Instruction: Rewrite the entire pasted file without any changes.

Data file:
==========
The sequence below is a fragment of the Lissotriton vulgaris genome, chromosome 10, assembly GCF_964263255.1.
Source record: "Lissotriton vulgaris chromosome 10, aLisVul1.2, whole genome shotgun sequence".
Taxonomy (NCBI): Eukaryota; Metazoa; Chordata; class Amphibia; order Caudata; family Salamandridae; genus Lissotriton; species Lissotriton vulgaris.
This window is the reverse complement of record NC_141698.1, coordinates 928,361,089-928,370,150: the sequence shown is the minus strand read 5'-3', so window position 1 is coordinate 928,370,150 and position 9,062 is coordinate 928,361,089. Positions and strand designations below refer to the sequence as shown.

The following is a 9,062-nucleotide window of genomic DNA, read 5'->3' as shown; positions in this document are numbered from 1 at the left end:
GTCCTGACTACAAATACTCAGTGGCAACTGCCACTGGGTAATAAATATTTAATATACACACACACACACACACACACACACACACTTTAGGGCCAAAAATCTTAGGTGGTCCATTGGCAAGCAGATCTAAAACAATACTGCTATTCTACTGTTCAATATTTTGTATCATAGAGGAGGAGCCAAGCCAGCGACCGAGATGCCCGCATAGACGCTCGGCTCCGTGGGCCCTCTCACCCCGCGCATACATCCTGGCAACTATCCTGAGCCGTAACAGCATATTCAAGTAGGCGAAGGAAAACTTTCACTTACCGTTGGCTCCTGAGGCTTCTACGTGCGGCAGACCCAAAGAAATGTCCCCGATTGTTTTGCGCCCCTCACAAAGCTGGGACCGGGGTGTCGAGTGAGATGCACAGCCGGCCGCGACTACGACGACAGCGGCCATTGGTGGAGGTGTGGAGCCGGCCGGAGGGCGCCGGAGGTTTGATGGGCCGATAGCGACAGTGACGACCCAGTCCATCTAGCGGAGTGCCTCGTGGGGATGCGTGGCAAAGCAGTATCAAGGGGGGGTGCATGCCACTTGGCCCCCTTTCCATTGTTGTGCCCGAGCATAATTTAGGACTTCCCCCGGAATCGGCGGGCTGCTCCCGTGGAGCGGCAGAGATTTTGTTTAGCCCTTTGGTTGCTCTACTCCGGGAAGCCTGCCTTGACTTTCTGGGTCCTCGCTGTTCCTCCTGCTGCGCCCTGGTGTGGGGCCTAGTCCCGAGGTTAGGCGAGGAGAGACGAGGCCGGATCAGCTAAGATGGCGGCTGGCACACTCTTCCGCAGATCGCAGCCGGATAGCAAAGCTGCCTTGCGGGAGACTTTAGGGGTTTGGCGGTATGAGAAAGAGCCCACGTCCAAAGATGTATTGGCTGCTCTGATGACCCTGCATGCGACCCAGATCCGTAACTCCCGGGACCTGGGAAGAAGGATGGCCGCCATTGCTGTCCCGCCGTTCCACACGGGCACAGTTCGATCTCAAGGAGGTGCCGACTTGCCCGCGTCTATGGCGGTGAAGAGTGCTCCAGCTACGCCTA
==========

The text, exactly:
The sequence below is a fragment of the Lissotriton vulgaris genome, chromosome 10, assembly GCF_964263255.1.
Source record: "Lissotriton vulgaris chromosome 10, aLisVul1.2, whole genome shotgun sequence".
Taxonomy (NCBI): Eukaryota; Metazoa; Chordata; class Amphibia; order Caudata; family Salamandridae; genus Lissotriton; species Lissotriton vulgaris.
This window is the reverse complement of record NC_141698.1, coordinates 928,361,089-928,370,150: the sequence shown is the minus strand read 5'-3', so window position 1 is coordinate 928,370,150 and position 9,062 is coordinate 928,361,089. Positions and strand designations below refer to the sequence as shown.

The following is a 9,062-nucleotide window of genomic DNA, read 5'->3' as shown; positions in this document are numbered from 1 at the left end:
GTCCTGACTACAAATACTCAGTGGCAACTGCCACTGGGTAATAAATATTTAATATACACACACACACACACACACACACACACACTTTAGGGCCAAAAATCTTAGGTGGTCCATTGGCAAGCAGATCTAAAACAATACTGCTATTCTACTGTTCAATATTTTGTATCATAGAGGAGGAGCCAAGCCAGCGACCGAGATGCCCGCATAGACGCTCGGCTCCGTGGGCCCTCTCACCCCGCGCATACATCCTGGCAACTATCCTGAGCCGTAACAGCATATTCAAGTAGGCGAAGGAAAACTTTCACTTACCGTTGGCTCCTGAGGCTTCTACGTGCGGCAGACCCAAAGAAATGTCCCCGATTGTTTTGCGCCCCTCACAAAGCTGGGACCGGGGTGTCGAGTGAGATGCACAGCCGGCCGCGACTACGACGACAGCGGCCATTGGTGGAGGTGTGGAGCCGGCCGGAGGGCGCCGGAGGTTTGATGGGCCGATAGCGACAGTGACGACCCAGTCCATCTAGCGGAGTGCCTCGTGGGGATGCGTGGCAAAGCAGTATCAAGGGGGGGTGCATGCCACTTGGCCCCCTTTCCATTGTTGTGCCCGAGCATAATTTAGGACTTCCCCCGGAATCGGCGGGCTGCTCCCGTGGAGCGGCAGAGATTTTGTTTAGCCCTTTGGTTGCTCTACTCCGGGAAGCCTGCCTTGACTTTCTGGGTCCTCGCTGTTCCTCCTGCTGCGCCCTGGTGTGGGGCCTAGTCCCGAGGTTAGGCGAGGAGAGACGAGGCCGGATCAGCTAAGATGGCGGCTGGCACACTCTTCCGCAGATCGCAGCCGGATAGCAAAGCTGCCTTGCGGGAGACTTTAGGGGTTTGGCGGTATGAGAAAGAGCCCACGTCCAAAGATGTATTGGCTGCTCTGATGACCCTGCATGCGACCCAGATCCGTAACTCCCGGGACCTGGGAAGAAGGATGGCCGCCATTGCTGTCCCGCCGTTCCACACGGGCACAGTTCGATCTCAAGGAGGTGCCGACTTGCCCGCGTCTATGGCGGTGAAGAGTGCTCCAGCTACGCCTA